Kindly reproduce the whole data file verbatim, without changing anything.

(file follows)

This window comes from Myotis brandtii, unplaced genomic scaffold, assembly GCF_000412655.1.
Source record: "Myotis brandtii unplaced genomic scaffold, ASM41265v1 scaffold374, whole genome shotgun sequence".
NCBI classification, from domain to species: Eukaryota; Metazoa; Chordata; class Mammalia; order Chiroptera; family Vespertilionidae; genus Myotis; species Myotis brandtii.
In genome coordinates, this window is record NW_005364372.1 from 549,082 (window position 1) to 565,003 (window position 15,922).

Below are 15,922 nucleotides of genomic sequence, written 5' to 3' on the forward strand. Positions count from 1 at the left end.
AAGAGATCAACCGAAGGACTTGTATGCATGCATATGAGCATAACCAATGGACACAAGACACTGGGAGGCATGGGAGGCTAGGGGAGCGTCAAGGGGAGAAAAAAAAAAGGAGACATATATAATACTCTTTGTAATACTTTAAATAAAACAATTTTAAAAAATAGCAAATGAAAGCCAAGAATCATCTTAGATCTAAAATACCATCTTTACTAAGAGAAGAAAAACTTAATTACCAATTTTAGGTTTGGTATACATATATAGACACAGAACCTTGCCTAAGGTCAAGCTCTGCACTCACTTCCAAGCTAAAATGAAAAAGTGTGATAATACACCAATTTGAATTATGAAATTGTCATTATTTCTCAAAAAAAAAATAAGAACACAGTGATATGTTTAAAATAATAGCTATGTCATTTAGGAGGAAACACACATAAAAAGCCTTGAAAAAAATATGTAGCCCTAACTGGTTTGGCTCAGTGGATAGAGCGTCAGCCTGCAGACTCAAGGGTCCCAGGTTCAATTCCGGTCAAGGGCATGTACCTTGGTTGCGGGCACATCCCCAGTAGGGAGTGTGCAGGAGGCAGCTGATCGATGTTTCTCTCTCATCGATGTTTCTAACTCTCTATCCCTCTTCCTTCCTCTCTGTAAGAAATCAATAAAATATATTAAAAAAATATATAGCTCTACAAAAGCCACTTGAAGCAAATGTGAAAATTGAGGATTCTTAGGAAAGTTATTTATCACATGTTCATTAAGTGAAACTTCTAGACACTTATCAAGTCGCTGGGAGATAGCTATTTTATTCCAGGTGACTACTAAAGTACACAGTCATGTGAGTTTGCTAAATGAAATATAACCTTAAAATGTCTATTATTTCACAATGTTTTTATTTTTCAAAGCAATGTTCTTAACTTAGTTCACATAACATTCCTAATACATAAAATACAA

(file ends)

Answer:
This window comes from Myotis brandtii, unplaced genomic scaffold, assembly GCF_000412655.1.
Source record: "Myotis brandtii unplaced genomic scaffold, ASM41265v1 scaffold374, whole genome shotgun sequence".
NCBI classification, from domain to species: Eukaryota; Metazoa; Chordata; class Mammalia; order Chiroptera; family Vespertilionidae; genus Myotis; species Myotis brandtii.
In genome coordinates, this window is record NW_005364372.1 from 549,082 (window position 1) to 565,003 (window position 15,922).

Below are 15,922 nucleotides of genomic sequence, written 5' to 3' on the forward strand. Positions count from 1 at the left end.
AAGAGATCAACCGAAGGACTTGTATGCATGCATATGAGCATAACCAATGGACACAAGACACTGGGAGGCATGGGAGGCTAGGGGAGCGTCAAGGGGAGAAAAAAAAAAGGAGACATATATAATACTCTTTGTAATACTTTAAATAAAACAATTTTAAAAAATAGCAAATGAAAGCCAAGAATCATCTTAGATCTAAAATACCATCTTTACTAAGAGAAGAAAAACTTAATTACCAATTTTAGGTTTGGTATACATATATAGACACAGAACCTTGCCTAAGGTCAAGCTCTGCACTCACTTCCAAGCTAAAATGAAAAAGTGTGATAATACACCAATTTGAATTATGAAATTGTCATTATTTCTCAAAAAAAAAATAAGAACACAGTGATATGTTTAAAATAATAGCTATGTCATTTAGGAGGAAACACACATAAAAAGCCTTGAAAAAAATATGTAGCCCTAACTGGTTTGGCTCAGTGGATAGAGCGTCAGCCTGCAGACTCAAGGGTCCCAGGTTCAATTCCGGTCAAGGGCATGTACCTTGGTTGCGGGCACATCCCCAGTAGGGAGTGTGCAGGAGGCAGCTGATCGATGTTTCTCTCTCATCGATGTTTCTAACTCTCTATCCCTCTTCCTTCCTCTCTGTAAGAAATCAATAAAATATATTAAAAAAATATATAGCTCTACAAAAGCCACTTGAAGCAAATGTGAAAATTGAGGATTCTTAGGAAAGTTATTTATCACATGTTCATTAAGTGAAACTTCTAGACACTTATCAAGTCGCTGGGAGATAGCTATTTTATTCCAGGTGACTACTAAAGTACACAGTCATGTGAGTTTGCTAAATGAAATATAACCTTAAAATGTCTATTATTTCACAATGTTTTTATTTTTCAAAGCAATGTTCTTAACTTAGTTCACATAACATTCCTAATACATAAAATACAA